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what do you think about arturia synths? Virtual Instrument Plugins
Old 23rd December 2010
  #1
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what do you think about arturia synths?

Was at my local music store and saw the arturia bundle for 399. I think its the v collection. Thx
Old 23rd December 2010
  #2
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atma's Avatar
everything in that bundle is fantastic, some of the best virtual analogs out there. for what you're actually getting, it's definitely worth it, imo.
Old 23rd December 2010
  #3
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The Arturia stuff is good. The only thing that may be a little 'unnerving' about them is that they can tend to sound the same after a while. They'll really shine though if you run them OTB through a variety of preamps or harmonics saturators, or even some UAD-2 Plugs. ITB they kind of sound almost like they are the same synth.

Despite all of that though they are really good emulations and their reputation speaks for itself. I'd go for it. In fact, I think I am going to do it right now !!! See ! Look at that, I've convinced myself !

- KS
Old 23rd December 2010
  #4
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Thx.... k stacks, I have omni, trillian, kore 2, komplete 7, nexus, dim pro, rapture and others. I'm guessing the arturia covers my vintage needs.
Old 23rd December 2010
  #5
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tharemedy's Avatar
 

Not really a fan of the virtual synths, with a few exceptions. Check out some of the sampled stuff if you want to go authentic vintage. Only downside with sampled is that you can't edit as much.

UltimateSoundBank - UVI Soundcard #02 Synths Anthology
Old 23rd December 2010
  #6
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Just to warn you they cpu heavy, so you need some ram to run thos plugins. The presets tend to sound the same, but if you start messin witht the knobs and filters you can get some crazy sounds form those synths.
Old 23rd December 2010
  #7
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I did try the arturia stuff a few years ago and wasnt blown away, at the time GMedia (or GForce) products sounded better IMO, actually for a "vintage" sounding syth itb I'd look at admiral quality poly ana, most convincing stuff I've heard so far, there's uhe ACE too (more modern but for fat synth basses it's perfect)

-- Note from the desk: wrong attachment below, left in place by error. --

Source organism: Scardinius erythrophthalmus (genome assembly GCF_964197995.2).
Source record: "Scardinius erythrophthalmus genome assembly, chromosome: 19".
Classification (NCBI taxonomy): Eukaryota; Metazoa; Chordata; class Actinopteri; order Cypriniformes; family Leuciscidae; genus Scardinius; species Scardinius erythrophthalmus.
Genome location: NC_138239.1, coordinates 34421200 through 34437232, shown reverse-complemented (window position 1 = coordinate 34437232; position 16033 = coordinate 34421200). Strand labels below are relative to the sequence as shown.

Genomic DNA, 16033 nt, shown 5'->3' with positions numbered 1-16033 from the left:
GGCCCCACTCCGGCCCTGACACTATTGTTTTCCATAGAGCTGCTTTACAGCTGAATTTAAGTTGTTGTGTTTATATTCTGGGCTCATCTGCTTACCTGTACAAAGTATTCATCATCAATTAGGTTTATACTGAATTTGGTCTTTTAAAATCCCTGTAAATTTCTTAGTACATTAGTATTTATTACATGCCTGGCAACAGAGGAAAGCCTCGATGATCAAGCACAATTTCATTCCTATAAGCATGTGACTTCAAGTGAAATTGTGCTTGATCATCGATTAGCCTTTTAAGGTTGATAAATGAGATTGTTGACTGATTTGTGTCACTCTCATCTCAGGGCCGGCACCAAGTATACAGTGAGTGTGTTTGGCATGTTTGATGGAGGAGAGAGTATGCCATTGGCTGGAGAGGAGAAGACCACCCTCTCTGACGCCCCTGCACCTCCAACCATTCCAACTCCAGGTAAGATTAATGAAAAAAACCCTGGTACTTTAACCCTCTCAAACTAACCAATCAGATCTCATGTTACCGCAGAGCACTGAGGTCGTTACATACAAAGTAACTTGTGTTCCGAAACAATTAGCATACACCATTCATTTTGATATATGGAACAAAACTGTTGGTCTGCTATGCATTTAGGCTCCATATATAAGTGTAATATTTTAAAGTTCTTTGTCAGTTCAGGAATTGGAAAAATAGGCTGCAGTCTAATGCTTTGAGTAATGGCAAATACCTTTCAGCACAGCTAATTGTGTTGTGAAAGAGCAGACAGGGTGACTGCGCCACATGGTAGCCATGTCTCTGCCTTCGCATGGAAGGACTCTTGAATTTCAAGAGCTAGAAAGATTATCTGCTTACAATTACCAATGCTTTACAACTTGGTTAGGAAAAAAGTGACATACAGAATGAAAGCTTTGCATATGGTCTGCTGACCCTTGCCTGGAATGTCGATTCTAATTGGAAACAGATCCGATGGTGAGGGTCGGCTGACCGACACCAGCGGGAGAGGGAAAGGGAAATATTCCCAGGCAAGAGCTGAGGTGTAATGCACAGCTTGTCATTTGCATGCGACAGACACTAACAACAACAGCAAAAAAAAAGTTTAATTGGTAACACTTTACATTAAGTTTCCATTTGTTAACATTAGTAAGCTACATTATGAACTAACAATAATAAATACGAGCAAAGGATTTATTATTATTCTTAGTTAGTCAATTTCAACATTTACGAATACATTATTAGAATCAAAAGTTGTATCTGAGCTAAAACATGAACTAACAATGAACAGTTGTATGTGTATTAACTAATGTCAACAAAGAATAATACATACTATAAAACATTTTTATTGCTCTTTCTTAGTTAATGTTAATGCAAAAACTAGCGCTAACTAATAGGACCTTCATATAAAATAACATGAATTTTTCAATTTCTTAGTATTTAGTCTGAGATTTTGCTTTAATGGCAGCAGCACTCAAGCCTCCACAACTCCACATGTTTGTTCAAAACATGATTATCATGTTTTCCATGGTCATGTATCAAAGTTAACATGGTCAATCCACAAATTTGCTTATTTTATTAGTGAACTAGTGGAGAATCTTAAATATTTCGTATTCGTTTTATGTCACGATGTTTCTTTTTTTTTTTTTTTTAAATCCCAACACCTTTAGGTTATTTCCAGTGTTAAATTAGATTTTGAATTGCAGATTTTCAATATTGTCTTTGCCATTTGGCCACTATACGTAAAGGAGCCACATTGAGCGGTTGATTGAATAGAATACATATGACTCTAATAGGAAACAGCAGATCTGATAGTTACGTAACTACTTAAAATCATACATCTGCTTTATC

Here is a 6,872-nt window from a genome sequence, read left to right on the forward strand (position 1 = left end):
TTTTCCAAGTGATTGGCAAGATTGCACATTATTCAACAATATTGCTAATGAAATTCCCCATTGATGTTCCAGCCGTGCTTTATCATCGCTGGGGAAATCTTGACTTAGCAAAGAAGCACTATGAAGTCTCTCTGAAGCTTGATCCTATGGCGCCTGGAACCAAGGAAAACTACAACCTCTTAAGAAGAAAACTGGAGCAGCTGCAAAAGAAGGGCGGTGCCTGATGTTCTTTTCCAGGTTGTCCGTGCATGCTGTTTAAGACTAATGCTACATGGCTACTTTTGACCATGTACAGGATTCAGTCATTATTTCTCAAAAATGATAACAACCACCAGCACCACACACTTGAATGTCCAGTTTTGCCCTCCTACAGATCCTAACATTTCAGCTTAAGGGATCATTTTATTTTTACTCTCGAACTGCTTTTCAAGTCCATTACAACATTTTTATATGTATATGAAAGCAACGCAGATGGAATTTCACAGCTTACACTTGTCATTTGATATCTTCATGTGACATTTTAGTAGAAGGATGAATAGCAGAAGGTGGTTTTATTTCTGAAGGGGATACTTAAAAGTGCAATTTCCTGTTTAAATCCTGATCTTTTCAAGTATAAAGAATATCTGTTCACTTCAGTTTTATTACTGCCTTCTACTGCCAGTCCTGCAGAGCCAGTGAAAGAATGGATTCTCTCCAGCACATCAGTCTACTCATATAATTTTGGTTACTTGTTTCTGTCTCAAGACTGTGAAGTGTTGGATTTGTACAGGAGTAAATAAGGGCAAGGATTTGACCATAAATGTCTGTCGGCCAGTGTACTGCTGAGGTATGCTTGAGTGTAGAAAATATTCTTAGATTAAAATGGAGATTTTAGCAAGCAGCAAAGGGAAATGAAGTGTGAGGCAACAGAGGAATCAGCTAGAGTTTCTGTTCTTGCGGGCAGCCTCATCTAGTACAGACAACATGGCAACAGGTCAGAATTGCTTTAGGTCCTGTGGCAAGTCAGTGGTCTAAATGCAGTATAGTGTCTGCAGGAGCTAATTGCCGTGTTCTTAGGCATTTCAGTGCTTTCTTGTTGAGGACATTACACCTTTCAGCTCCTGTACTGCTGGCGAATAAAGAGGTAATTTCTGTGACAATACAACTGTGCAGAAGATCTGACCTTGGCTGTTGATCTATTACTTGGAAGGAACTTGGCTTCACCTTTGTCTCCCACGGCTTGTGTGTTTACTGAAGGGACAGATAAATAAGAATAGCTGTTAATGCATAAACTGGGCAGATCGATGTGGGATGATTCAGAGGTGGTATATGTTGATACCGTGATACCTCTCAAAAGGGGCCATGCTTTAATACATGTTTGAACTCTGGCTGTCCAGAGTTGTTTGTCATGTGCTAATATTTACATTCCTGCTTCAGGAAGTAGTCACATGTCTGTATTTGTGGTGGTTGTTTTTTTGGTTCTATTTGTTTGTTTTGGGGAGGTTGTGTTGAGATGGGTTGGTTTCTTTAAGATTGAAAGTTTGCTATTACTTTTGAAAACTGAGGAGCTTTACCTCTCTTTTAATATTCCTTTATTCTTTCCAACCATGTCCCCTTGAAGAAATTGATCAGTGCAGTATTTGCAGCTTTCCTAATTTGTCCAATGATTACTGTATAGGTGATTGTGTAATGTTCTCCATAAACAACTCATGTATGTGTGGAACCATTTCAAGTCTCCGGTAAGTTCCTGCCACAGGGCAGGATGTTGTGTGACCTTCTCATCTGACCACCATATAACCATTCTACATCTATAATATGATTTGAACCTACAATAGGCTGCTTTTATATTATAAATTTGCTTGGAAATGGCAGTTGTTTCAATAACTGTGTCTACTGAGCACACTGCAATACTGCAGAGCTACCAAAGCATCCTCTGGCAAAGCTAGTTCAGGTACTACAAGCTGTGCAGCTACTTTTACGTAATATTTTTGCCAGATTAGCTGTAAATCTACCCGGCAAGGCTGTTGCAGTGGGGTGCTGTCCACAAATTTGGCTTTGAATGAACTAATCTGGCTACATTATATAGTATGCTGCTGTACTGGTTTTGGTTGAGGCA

Old 23rd December 2010
  #8
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Dayl's Avatar
Quote:
Originally Posted by Nahuel View Post
I did try the arturia stuff a few years ago and wasnt blown away, at the time GMedia (or GForce) products sounded better IMO, actually for a "vintage" sounding syth itb I'd look at admiral quality poly ana, most convincing stuff I've heard so far, there's uhe ACE too (more modern but for fat synth basses it's perfect)
Yup artruia does tend to sound same same after a while.. then I discovered Minimonsta and was blown away.. but then... polyanna thumbsup best VA VSTi out there imo.
Old 23rd December 2010
  #9
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Thx guys... Im a look into the polyanna. Instead of the bundle maybe analogue factory.,
Old 23rd December 2010
  #10
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madehumble's Avatar
I think the arturia collection sounds good for what it is.
Old 23rd December 2010
  #11
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1ManBand's Avatar
 

dont get it if your host is 64bit!!! i tried to jbridge them and they still run with lots of bugs. Almost unusable. Just letting you know